forty-five; art has become infinitely hybrid and definitely sterile.

Must we then conclude that all education is an evil? Why exaggerate;
why outstrip the plain telling of the facts? For those who are
thinking of adopting art as a profession it is sufficient to know that
the one irreparable evil is a bad primary education. Be sure that
after five years of the Beaux Arts you cannot become a great painter.
Be sure that after five years of Kensington you can never become a
painter at all. "If not at Kensington nor at the Beaux Arts, where am
I to obtain the education I stand in need of?" cries the embarrassed
student. I do not propose to answer that question directly. How the
masters of Holland and Flanders obtained their marvellous education is
not known. We neither know how they learned nor how they painted. Did
the early masters paint first in monochrome, adding the colouring
matter afterwards? Much vain conjecturing has been expended in
attempting to solve this question. Did Ruysdale paint direct from
nature or from drawings? Unfortunately on this question history has no
single word to say. We know that Potter learned his trade in the
fields in lonely communication with nature. We know too that Crome was
a house-painter, and practised painting from nature when his daily
work was done. Nevertheless he attained as perfect a technique as any
painter that ever lived. Morland, too, was self-taught: he practised
painting in the fields and farmyards and the country inns where he
lived, oftentimes paying for board and lodging with a picture. Did his
art suffer from want of education? Is there any one who believes that
Morland would have done better work if he had spent three or four
years stippling drawings from the antique at South Kensington?

I will conclude these remarks, far too cursive and incomplete, with an
anecdote which, I think, will cause the thoughtful to ponder. Some
seven or eight years ago, Renoir, a painter of rare talent and
originality, after twenty years of struggle with himself and poverty,
succeeded in attaining a very distinct and personal expression of his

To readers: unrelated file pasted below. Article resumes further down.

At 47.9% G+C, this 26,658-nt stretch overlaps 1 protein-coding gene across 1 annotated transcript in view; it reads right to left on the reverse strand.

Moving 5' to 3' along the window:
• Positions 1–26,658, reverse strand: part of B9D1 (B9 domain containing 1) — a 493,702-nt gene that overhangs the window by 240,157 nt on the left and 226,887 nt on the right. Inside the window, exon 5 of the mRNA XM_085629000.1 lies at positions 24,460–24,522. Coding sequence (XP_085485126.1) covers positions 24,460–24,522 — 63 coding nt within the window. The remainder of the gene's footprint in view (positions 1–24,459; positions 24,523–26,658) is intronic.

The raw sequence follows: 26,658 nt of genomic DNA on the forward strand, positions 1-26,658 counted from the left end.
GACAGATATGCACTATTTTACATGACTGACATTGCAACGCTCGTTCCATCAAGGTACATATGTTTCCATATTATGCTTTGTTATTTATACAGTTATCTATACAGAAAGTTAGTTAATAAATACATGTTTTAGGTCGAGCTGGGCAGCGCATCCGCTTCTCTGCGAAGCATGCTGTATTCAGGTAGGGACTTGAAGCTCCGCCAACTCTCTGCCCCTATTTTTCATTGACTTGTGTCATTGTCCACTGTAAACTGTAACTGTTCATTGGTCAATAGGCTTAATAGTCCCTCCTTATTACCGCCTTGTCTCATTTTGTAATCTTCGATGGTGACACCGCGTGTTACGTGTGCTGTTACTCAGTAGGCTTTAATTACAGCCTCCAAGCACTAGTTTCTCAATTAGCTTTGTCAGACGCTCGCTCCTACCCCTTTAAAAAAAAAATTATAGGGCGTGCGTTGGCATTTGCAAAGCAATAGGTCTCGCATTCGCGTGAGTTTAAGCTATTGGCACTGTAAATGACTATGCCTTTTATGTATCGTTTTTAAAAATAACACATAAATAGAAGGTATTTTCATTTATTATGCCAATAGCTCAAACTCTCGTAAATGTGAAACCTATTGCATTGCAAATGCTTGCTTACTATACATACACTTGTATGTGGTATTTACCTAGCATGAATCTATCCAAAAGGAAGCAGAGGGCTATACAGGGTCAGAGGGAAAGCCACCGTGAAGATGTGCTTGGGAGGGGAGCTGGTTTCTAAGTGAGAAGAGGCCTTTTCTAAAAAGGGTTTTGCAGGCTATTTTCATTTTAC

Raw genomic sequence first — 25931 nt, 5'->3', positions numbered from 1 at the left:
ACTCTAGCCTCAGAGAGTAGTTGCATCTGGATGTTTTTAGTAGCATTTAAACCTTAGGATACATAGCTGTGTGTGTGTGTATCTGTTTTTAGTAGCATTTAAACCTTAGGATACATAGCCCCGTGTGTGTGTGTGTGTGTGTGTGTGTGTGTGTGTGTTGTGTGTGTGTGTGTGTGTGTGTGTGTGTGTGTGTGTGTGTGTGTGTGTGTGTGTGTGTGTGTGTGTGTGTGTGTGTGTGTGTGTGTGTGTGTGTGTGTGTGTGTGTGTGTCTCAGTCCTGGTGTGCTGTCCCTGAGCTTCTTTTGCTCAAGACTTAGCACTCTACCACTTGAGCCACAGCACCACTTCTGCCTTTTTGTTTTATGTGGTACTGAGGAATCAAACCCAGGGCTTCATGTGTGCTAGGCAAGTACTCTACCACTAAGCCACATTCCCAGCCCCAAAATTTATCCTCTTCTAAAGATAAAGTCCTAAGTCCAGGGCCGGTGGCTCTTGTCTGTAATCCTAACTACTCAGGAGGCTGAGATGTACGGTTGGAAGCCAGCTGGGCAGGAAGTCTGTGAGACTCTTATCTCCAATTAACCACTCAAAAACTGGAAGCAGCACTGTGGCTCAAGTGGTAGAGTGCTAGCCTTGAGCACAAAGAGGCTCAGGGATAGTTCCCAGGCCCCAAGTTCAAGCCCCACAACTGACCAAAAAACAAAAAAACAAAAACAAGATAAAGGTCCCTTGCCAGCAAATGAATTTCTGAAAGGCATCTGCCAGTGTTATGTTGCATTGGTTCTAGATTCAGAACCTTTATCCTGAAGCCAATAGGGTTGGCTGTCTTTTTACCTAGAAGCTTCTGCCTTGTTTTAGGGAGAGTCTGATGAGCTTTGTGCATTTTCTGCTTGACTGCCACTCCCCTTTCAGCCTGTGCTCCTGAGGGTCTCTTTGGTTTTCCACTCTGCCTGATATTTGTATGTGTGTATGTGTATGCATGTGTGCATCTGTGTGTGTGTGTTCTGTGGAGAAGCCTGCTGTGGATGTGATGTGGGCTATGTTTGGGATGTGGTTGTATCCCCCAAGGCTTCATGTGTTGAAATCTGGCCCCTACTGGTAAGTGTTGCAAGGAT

individuality. Out of a hundred influences he had succeeded in
extracting an art as beautiful as it was new. His work was beginning
to attract buyers. For the first time in his life he had a little
money in hand, and he thought he would like a holiday. Long reading of
novels leads the reader to suppose that he found his ruin in a period
of riotous living, the reaction induced by anxiety and over-work. Not
at all. He did what every wise friend would have advised him to do
under the circumstances: he went to Venice to study Tintoretto. The
magnificences of this master struck him through with the sense of his
own insignificance; he became aware of the fact that he could not draw
like Tintoretto; and when he returned to Paris he resolved to subject
himself to two years of hard study in an art school. For two years he
laboured in the life class, working on an average from seven to ten
hours a day, and in two years he had utterly destroyed every trace of
the charming and delightful art which had taken him twenty years to
build up. I know of no more tragic story--do you?



INGRES AND COROT.


Of the thirty or more great artists who made the artistic movement at
the beginning of the century in France, five will, I think, exercise a
prolonged influence on the art of the future--Ingres, Corot, Millet,
Manet, and Degas.

The omission of the name of Delacroix will surprise many; but though
Delacroix will engage the attention of artists as they walk through
the Louvre, I do not think that they will turn to him for counsel in
their difficulty, or that they will learn from him any secrets of
their craft. In the great masters of pictorial composition--Michael
Angelo, Veronese, Tintoretto, and Rubens--the passion and tumult of
the work resides solely in the conception; the execution is always
calculated, and the result is perfectly predetermined and accurately
foreseen. To explain myself I will tell an anecdote which is always
told whenever Delacroix's name is mentioned, without, however, the
true significance of the anecdote being perceived. After seeing
Constable's pictures, Delacroix repainted one of his most important
works from end to end.

Of Degas [Footnote: See essay on Degas In "Impressions and Opinions".]
and Manet I have spoken elsewhere. Millet seems to me to be a sort of
nineteenth century Greuze. The subject-matter is different, but at
bottom the art of these two painters is more alike than is generally
supposed. Neither was a painter in any true sense of the word, and if
the future learns anything from Millet, it will be how to separate the
scene from the environment which absorbs it, how to sacrifice the
background, how to suggest rather than to point out, and how by a
series of ellipses to lead the spectator to imagine what is not there.
The student may learn from Millet that it was by sometimes servilely
copying nature, sometimes by neglecting nature, that the old masters
succeeded in conveying not an illusion but an impression of life.

But of all nineteenth century painters Ingres and Corot seem most sure
of future life; their claim upon the attention and the admiration of
future artists seems the most securely founded. Looked at from a
certain side Ingres seems for sheer perfection to challenge antiquity.
Of Michael Angelo there can never be any question; he stands alone in
a solitude of greatness. Phidias himself is not so much alone. For the
art of Apelles could not have differed from that of Phidias; and the
intention of many a drawing by Apelles must have been identical with
that of "La Source". It is difficult to imagine what further beauty he
may have introduced into a face, or what further word he might have
had to say on the beauty of a virgin body.

The legs alone suggest the possibility of censure. Ingres repainted